Companies will be prohibited from using more than one intermediary at a time to accept crowdfunding investments. The SEC believes this will help foster the “crowd-like” environment which will allow investors to share company information with one another. Allowing issuers to use more than one intermediary also would make it difficult to track whether the issuer has exceeded the $1 million annual offering limitation.

In addition to tracking issuers’ annual offerings, funding portals will be required to comply with a slew of recordkeeping and compliance regulations. They also will have an affirmative obligation to take measures to reduce fraud (e.g., performing background checks on the issuer’s officers and directors) and must have a reasonable basis for believing that an issuer seeking to offer and sell securities under the crowdfunding exemption has, in fact, complied with the requirements of the statute. In exchange, intermediaries generally will be compensated by the issuer, either as a sliding scale percentage of the total offering or on a fixed fee basis. The SEC’s proposed regulations require intermediaries to clearly disclose the manner in which they are compensated in connection with the offering when an investor opens his or her account.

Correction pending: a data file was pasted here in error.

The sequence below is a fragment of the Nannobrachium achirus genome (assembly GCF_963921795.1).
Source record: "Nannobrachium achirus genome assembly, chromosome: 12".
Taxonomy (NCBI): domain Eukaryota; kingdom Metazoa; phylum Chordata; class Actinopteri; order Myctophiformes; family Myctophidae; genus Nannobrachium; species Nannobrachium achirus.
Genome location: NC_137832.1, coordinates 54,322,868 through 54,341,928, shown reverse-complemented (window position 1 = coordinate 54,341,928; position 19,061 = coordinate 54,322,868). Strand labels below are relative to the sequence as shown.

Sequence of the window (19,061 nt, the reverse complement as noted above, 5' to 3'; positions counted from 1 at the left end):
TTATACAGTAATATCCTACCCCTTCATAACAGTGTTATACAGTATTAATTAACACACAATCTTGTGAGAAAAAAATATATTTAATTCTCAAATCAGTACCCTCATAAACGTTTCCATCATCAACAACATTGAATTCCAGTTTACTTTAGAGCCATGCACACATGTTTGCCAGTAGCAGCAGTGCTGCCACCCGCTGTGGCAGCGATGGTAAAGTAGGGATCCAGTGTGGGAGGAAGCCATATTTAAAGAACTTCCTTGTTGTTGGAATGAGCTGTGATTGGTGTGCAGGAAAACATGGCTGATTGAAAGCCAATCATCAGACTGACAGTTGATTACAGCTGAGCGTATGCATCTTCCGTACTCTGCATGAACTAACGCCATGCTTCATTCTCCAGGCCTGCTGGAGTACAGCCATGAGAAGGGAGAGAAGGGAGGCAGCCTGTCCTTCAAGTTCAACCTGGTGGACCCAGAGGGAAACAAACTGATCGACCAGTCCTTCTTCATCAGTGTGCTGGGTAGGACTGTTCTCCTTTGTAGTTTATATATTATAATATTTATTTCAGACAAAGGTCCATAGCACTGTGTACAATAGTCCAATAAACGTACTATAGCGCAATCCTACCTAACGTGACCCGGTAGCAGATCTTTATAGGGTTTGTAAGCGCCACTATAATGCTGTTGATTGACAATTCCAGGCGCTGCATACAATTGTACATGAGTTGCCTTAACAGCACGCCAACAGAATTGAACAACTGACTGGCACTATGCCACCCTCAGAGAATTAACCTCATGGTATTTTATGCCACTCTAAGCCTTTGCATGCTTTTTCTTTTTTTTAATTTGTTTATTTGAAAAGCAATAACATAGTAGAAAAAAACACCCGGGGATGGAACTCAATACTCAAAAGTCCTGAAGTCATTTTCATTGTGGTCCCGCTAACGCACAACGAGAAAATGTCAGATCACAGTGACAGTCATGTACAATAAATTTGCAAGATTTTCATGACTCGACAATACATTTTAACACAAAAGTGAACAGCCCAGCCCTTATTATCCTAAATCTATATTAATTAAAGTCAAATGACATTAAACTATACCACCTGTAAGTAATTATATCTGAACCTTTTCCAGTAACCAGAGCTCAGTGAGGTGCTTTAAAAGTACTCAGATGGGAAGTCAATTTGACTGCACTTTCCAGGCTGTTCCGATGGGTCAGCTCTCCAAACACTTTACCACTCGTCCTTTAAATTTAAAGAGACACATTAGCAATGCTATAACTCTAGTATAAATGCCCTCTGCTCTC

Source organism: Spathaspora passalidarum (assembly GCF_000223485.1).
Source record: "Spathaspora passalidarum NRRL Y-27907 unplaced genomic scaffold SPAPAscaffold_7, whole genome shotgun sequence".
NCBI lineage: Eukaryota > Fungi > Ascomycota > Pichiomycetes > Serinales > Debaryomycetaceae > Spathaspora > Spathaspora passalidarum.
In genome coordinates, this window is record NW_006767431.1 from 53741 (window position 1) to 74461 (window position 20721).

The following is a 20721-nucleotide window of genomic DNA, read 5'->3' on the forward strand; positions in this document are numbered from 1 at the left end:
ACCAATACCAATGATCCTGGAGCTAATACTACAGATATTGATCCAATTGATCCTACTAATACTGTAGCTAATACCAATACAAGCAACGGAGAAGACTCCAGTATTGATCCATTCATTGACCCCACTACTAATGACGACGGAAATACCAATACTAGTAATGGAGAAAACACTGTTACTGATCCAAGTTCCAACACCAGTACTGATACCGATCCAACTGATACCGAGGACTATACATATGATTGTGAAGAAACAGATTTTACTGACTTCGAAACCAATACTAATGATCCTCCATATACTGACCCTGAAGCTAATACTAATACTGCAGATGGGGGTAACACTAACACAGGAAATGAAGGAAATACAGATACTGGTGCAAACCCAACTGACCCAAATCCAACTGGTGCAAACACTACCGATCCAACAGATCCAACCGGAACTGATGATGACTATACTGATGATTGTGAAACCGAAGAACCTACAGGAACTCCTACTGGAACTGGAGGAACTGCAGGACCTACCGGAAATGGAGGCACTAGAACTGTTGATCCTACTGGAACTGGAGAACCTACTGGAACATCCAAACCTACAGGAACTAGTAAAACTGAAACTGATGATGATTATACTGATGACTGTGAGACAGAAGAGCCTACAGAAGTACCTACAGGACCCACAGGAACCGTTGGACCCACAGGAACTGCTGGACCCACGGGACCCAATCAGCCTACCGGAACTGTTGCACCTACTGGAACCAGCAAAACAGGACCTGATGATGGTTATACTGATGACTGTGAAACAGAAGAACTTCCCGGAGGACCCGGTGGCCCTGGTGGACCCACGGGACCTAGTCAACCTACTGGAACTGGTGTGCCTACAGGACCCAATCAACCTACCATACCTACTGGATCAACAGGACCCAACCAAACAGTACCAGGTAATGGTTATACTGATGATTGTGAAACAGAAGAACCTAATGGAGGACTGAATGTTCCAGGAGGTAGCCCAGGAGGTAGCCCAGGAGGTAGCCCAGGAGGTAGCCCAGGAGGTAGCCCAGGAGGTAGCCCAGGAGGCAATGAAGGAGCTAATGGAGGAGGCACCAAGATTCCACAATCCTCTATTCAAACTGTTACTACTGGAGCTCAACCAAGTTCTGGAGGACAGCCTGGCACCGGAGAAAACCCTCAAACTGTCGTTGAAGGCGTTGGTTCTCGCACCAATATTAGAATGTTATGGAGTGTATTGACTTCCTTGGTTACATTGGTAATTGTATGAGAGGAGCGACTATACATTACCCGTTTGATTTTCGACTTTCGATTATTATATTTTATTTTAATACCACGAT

Takeaway Tips for Investors

Crowdfunding will make it very easy for unsophisticated investors to invest in risky startup business ventures over the internet. At the same time, those businesses will be excused from the stringent reporting requirements typically imposed on publicly-traded companies. The potential for fraud by unscrupulous issuers (or even intermediaries) is obvious. As a result, before considering a crowdfunding investment, investors should do their due diligence; learn as much about the startup venture as possible and understand the inherently risky and illiquid nature of the investment they are considering.

The North American Securities Administration Association (NASAA) has urged prospective investors to be extremely cautious about crowdfunding investments.9 According to NASAA, investments in small businesses are among the riskiest investments available, as approximately 50 percent of small businesses fail within the first five years in operation. Moreover, investors may have little to no ability to recover losses from an issuer if they are defrauded or if the investment fails to perform as represented. Finally, crowdfunding investments are extremely illiquid, as the proposed regulations do not allow intermediaries to act as secondary market makers (e.g., allowing person-to-person transfers of crowdfunding investments). Thus, even if the startup venture succeeds, investors may be left holding their investment indefinitely.

Conclusion